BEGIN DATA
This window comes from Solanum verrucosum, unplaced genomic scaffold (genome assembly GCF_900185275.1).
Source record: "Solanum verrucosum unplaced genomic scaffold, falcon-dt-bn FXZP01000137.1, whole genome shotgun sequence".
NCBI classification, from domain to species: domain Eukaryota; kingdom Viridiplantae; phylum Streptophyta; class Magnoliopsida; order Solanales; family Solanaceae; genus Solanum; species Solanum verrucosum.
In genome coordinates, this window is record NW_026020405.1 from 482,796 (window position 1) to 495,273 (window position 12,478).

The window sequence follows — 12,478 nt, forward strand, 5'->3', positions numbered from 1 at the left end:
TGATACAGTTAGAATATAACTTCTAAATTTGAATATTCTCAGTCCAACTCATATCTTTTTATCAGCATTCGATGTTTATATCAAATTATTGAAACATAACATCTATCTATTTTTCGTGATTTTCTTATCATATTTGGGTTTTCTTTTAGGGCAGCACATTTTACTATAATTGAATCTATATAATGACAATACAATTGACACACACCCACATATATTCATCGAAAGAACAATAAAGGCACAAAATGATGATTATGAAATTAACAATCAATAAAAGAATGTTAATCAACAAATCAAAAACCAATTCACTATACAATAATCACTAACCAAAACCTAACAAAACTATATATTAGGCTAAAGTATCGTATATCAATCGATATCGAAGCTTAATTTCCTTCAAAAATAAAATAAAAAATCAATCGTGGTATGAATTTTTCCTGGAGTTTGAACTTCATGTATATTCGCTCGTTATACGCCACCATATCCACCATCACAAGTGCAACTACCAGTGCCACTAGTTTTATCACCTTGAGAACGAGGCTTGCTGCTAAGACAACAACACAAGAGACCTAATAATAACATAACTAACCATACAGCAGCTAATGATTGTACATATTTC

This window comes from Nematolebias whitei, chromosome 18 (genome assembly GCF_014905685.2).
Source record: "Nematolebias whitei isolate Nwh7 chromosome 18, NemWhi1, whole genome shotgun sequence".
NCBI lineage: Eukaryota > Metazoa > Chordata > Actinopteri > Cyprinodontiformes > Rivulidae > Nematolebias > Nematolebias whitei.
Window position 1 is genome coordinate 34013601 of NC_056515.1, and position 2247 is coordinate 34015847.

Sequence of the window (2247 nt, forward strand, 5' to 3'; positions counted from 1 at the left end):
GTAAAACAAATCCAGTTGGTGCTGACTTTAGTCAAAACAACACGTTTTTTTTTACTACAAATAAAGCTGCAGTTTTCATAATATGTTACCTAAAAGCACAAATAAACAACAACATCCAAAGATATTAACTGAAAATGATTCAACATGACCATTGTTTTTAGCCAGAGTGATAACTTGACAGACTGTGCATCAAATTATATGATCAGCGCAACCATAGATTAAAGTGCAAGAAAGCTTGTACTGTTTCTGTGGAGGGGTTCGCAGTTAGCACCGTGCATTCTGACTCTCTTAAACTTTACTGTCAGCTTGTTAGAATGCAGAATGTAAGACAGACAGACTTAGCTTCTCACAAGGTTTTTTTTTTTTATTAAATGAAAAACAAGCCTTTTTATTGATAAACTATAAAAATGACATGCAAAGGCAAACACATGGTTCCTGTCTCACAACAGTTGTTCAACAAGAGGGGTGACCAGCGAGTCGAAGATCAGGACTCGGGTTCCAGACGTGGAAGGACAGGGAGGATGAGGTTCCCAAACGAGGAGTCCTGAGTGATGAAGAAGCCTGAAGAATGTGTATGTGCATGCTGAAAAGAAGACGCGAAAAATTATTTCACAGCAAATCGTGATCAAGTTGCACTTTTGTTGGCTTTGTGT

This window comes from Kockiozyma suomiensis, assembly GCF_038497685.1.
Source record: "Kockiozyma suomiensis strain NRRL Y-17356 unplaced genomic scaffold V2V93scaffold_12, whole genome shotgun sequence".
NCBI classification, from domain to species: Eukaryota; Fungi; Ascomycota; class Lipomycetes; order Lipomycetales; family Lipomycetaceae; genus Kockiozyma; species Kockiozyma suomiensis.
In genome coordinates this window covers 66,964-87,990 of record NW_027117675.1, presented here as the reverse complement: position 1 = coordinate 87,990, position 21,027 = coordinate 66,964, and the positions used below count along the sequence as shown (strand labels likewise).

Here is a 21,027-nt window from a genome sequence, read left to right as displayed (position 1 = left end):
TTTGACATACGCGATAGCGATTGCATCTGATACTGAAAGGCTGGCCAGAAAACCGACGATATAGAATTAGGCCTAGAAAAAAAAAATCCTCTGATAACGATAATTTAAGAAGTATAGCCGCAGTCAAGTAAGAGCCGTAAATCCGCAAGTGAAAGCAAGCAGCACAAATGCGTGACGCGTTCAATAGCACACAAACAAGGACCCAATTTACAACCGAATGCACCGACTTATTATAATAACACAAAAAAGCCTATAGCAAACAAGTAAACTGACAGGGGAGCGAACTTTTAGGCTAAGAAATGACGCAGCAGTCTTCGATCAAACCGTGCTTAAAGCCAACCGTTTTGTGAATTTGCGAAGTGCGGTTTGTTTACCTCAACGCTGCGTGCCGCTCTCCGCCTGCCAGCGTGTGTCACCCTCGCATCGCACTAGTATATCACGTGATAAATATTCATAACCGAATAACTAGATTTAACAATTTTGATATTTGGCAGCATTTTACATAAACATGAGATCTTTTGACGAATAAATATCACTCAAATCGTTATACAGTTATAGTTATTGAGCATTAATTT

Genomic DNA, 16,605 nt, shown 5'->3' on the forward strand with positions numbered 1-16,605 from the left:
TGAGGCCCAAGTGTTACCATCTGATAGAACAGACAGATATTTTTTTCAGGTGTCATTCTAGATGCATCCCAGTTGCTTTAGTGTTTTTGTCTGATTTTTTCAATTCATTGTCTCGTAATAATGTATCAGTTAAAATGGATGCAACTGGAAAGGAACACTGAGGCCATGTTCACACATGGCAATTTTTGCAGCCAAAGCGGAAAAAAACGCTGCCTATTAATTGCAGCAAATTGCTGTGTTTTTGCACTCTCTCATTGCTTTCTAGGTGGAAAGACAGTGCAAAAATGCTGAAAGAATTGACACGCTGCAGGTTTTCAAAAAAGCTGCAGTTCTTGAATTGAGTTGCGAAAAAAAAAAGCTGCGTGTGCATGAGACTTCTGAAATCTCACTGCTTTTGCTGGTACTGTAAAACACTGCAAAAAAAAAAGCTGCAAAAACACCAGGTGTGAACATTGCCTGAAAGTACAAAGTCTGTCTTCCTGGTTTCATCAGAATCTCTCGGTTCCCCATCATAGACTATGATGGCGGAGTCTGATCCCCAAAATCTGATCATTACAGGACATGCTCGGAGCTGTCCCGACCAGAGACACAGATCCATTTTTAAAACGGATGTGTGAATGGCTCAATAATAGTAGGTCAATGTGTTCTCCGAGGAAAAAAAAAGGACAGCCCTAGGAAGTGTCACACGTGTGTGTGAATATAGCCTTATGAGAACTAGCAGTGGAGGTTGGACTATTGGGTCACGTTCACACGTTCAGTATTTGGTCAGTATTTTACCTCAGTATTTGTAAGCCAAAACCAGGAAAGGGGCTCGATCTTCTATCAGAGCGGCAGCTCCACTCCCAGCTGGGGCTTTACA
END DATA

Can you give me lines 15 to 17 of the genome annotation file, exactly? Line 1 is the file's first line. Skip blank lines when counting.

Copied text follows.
NCBI classification, from domain to species: Eukaryota; Fungi; Ascomycota; class Lipomycetes; order Lipomycetales; family Lipomycetaceae; genus Kockiozyma; species Kockiozyma suomiensis.
In genome coordinates this window covers 66,964-87,990 of record NW_027117675.1, presented here as the reverse complement: position 1 = coordinate 87,990, position 21,027 = coordinate 66,964, and the positions used below count along the sequence as shown (strand labels likewise).

Here is a 21,027-nt window from a genome sequence, read left to right as displayed (position 1 = left end):